1. Good to read more regular posts. I always enjoy them. Thanks.

  2. Yu-Lin, I picked up what looks like a Chinese copy of this adapter for my EF lenses. I'm wondering if you're seeing similar things with your 50L as I am with my 85L. Out of focus bokeh balls in the background are perfectly round, but out of focus bokeh balls are cut off on the top and the bottom because of the adapter's internal shape. It doesn't happen on the 135mm though. Do you see anything like that with the 50?

    1. Mike, I haven't used enough to see that, but I will keep an eye on this and update the blog if I find anything like what you see. Thanks.

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  4. Yu-Lin, thanks alot for very helpful reviews.

    I haven't decided yet what to buy in both Metabones IV or this commlite that you reviewd
    and I'm wondering whether you're still using this adapter or have found any details on 50mm f1.2L so far.

    Mine is A7r2 and I got 50mm f1.2L but still don't know what's the better one for me.

    Do you have any video taking for focusing objects using 50mm f1.2L on commlite?
    It will certainly be very helpful if I can see how long does it take to get the focus and other minor problems that happens you mentioned while focusing processing.

    sorry for bothering you.

    1. You are a lucky man! The A7R2 can use any cheap Smart Adapter and the focus is fast, since it uses the phase detect pixels for focus, as far as I know. I have stopped using it with my Canon lenses since it's just too painful. I don't have any video but it's not usable if you are used to the speed on Canon cameras. But as I said, the A7R2 can use cheap smart adapters to achieve fast focus. Maybe I should try one of my lenses on the A7R2 with this adapter in a camera store and see how it is. If I do, I will report back.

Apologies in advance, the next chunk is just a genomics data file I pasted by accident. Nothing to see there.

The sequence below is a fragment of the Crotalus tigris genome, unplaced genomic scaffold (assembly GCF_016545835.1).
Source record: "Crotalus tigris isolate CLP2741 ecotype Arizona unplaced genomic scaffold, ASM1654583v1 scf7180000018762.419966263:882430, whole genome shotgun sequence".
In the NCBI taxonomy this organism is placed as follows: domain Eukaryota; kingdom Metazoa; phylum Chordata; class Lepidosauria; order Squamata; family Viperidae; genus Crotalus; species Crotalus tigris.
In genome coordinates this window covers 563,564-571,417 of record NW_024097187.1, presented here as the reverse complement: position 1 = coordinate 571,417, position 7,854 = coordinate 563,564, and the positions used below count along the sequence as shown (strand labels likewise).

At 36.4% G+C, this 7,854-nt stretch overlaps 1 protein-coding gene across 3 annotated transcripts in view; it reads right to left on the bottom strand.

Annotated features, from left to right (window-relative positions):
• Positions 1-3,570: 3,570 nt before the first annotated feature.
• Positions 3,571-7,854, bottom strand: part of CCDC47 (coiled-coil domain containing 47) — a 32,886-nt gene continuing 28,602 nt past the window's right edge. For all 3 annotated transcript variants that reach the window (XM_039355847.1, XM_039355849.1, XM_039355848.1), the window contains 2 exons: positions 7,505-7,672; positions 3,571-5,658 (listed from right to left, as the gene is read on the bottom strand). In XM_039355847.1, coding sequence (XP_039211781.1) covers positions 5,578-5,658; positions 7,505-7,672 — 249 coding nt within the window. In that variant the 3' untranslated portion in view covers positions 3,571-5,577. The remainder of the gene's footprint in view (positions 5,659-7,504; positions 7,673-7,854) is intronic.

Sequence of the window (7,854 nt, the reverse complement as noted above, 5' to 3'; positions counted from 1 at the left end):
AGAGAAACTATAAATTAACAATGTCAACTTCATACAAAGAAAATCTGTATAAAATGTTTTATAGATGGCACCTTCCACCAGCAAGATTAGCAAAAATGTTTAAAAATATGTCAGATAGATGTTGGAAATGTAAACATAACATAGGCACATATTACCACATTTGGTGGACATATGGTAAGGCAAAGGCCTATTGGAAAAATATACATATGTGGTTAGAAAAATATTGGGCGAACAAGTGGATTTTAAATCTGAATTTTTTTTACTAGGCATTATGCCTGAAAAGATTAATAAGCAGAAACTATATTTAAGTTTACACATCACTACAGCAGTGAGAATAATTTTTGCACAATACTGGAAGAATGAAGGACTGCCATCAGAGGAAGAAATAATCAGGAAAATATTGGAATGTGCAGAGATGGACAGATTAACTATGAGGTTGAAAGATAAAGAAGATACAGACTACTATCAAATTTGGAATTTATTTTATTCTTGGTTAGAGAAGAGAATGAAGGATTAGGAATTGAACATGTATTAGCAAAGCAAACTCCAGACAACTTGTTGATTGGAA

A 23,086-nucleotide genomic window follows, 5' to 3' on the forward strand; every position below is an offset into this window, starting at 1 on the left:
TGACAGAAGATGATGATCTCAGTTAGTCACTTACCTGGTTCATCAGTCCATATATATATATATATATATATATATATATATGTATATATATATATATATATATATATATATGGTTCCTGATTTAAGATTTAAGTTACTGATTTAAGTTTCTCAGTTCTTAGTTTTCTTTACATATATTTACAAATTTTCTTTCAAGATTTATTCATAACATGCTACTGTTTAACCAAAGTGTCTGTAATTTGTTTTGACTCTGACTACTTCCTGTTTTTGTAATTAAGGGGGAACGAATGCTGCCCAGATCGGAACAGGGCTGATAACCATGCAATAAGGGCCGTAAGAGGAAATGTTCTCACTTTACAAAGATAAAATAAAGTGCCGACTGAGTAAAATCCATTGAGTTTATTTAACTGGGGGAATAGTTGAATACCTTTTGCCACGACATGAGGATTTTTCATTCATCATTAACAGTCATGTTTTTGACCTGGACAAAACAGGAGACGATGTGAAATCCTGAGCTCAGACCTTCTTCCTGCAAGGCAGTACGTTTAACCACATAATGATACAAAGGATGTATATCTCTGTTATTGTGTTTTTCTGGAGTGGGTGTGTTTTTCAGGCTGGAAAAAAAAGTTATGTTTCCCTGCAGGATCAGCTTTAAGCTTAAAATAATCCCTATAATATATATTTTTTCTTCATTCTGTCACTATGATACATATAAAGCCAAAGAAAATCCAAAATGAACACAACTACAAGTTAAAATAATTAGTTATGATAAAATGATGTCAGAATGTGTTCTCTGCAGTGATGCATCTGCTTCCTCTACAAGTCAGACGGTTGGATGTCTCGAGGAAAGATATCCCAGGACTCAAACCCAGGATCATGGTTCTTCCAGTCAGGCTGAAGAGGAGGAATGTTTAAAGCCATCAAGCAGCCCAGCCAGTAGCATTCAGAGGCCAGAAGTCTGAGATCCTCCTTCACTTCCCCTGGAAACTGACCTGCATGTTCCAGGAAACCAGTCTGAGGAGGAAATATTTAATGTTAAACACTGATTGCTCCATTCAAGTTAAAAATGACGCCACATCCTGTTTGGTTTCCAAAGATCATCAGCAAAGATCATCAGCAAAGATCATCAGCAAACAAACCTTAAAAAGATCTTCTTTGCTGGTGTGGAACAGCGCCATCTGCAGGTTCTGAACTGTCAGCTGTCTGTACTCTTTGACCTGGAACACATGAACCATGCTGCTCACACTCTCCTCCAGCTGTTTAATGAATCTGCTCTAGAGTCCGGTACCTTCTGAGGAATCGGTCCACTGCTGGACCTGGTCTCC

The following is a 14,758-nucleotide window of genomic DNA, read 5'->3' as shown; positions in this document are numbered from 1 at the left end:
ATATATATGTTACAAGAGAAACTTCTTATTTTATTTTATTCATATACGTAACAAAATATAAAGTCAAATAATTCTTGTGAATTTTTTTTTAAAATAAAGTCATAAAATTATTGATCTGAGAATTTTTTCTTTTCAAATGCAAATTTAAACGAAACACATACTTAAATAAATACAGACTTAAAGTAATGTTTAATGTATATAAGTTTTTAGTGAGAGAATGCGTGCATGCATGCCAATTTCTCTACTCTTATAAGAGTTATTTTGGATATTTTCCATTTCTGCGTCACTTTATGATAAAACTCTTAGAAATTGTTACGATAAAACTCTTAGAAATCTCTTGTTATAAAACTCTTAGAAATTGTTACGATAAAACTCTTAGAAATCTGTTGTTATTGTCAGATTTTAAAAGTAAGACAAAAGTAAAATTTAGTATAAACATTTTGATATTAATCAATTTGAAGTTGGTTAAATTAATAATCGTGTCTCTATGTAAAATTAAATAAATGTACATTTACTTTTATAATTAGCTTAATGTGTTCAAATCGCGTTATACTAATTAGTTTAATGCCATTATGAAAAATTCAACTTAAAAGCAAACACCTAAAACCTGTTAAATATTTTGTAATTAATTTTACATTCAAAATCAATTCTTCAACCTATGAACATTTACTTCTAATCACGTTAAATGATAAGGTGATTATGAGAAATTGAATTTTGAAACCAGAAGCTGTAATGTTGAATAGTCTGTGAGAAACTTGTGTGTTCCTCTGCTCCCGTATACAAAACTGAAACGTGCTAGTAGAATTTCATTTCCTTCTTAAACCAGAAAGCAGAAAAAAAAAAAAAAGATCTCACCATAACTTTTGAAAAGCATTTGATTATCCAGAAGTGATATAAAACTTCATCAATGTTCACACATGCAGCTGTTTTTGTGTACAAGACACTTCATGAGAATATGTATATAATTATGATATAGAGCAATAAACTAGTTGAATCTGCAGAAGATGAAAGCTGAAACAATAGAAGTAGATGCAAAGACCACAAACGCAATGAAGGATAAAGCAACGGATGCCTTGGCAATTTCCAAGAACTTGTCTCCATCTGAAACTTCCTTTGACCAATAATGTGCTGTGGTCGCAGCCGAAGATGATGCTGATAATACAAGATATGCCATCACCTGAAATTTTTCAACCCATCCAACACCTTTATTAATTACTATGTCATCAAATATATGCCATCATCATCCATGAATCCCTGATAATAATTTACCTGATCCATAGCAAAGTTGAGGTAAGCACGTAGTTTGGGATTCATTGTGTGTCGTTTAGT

Hopefully I can afford to upgrade my A7 to A7R2 in a couple of years :) In the meantime, the manual focus lenses will tie me over.

    2. Thanks again for the quick reply :)
      Hope you can upgrade your camera to A7R2 real soon!

      I was searching infos about it and I found this on Amazon US. Pls see below.


      Either works flawlessly or NOT at all depending on lens. I tested with my Sony A7RII (which has a reputation of working well with canon lenses) and the Canon 50mm 1.8 II and it did NOT WORK AT ALL: No autofocus (keeps hunting for ever) and aperture was LOCKED at 1.8 even though I changed it manually on the camera (it changed to the correct value right when I clicked to shoot, which lost ~1/4 sec and missed some shots)

      Both Autofocus and live aperture (seeing the aperture change BEFORE taking a shot) DO NOT WORK FOR THESE LENSES:
      Does NOT AF well or at all:

      - Canon EF 50 f/1.4
      - Canon EF 50 f/1.8
      - Canon EF 50 f/2.5 macro
      - Canon EF 85 1.8
      - Canon EF 100 f/2.8 Macro
      - Canon EF 100 f/2.8L IS Macro
      - Canon EF 135 f/2L
      - Canon EF 200 f/2.8L II
      - Canon EF 300 f/4L
      - Canon EF 300 f/4L IS
      - Canon EF 70-200 f/2.8L IS
      - Canon EF 70-200 F4 NON-IS older model
      - Canon EF 100-400L IS II (Longest range)

      Auto focus and live aperture change WORKS WELL for the following lenses:

      - Canon EF 11-24 f/4L
      - Canon EF 16-35 f/4L IS
      - Canon EF 17-40 f/4L
      - Canon EF 16-35 f/2.8L II
      - Canon EF 24-70 f/2.8L II
      - Canon EF 24-105 f/4L IS (works OK)
      - Canon EF 70-200 f/2.8L IS II (works OK)
      - Canon EF 70-200 f/4L IS
      - Canon EF 14 f/2.8L II
      - Canon EF 15mm f/2.8 Fisheye
      - Canon EF 35 f/1.4L
      - Canon EF 40 f/2.8 STM
      - Canon EF 50 f/1.2L
      - Canon EF 85 f/1.2L
      - Canon EF 70-200 f/4L
      - Canon EF 300mm f/2.8 L IS II
      - Canon EF 400 f/4 DO IS II
      - Canon EF 500mm f/4 L IS II
      - Canon EF 600mm f/4 L IS II


      think this might be helpful for you as well as other people who are considering what to buy like me.

      Thanks and looking forward to see your reviews again!

    3. more details are here :